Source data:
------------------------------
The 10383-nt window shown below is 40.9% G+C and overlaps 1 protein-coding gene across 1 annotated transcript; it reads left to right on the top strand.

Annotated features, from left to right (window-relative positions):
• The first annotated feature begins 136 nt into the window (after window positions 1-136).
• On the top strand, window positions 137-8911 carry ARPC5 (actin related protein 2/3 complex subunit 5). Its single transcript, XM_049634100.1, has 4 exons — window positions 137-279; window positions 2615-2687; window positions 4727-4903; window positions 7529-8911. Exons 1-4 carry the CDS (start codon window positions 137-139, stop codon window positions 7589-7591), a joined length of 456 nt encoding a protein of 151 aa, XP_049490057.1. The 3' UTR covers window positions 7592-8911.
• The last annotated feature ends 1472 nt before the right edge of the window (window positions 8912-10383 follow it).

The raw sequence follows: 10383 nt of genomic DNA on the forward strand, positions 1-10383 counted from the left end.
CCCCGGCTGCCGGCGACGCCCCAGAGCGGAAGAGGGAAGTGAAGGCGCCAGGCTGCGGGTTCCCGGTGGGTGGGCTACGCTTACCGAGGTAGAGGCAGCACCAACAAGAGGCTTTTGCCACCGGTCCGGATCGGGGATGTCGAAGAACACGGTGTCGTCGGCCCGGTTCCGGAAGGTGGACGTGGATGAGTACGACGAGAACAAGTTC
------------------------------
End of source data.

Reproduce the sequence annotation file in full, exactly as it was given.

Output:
The 10383-nt window shown below is 40.9% G+C and overlaps 1 protein-coding gene across 1 annotated transcript; it reads left to right on the top strand.

Annotated features, from left to right (window-relative positions):
• The first annotated feature begins 136 nt into the window (after window positions 1-136).
• On the top strand, window positions 137-8911 carry ARPC5 (actin related protein 2/3 complex subunit 5). Its single transcript, XM_049634100.1, has 4 exons — window positions 137-279; window positions 2615-2687; window positions 4727-4903; window positions 7529-8911. Exons 1-4 carry the CDS (start codon window positions 137-139, stop codon window positions 7589-7591), a joined length of 456 nt encoding a protein of 151 aa, XP_049490057.1. The 3' UTR covers window positions 7592-8911.
• The last annotated feature ends 1472 nt before the right edge of the window (window positions 8912-10383 follow it).

The raw sequence follows: 10383 nt of genomic DNA on the forward strand, positions 1-10383 counted from the left end.
CCCCGGCTGCCGGCGACGCCCCAGAGCGGAAGAGGGAAGTGAAGGCGCCAGGCTGCGGGTTCCCGGTGGGTGGGCTACGCTTACCGAGGTAGAGGCAGCACCAACAAGAGGCTTTTGCCACCGGTCCGGATCGGGGATGTCGAAGAACACGGTGTCGTCGGCCCGGTTCCGGAAGGTGGACGTGGATGAGTACGACGAGAACAAGTTC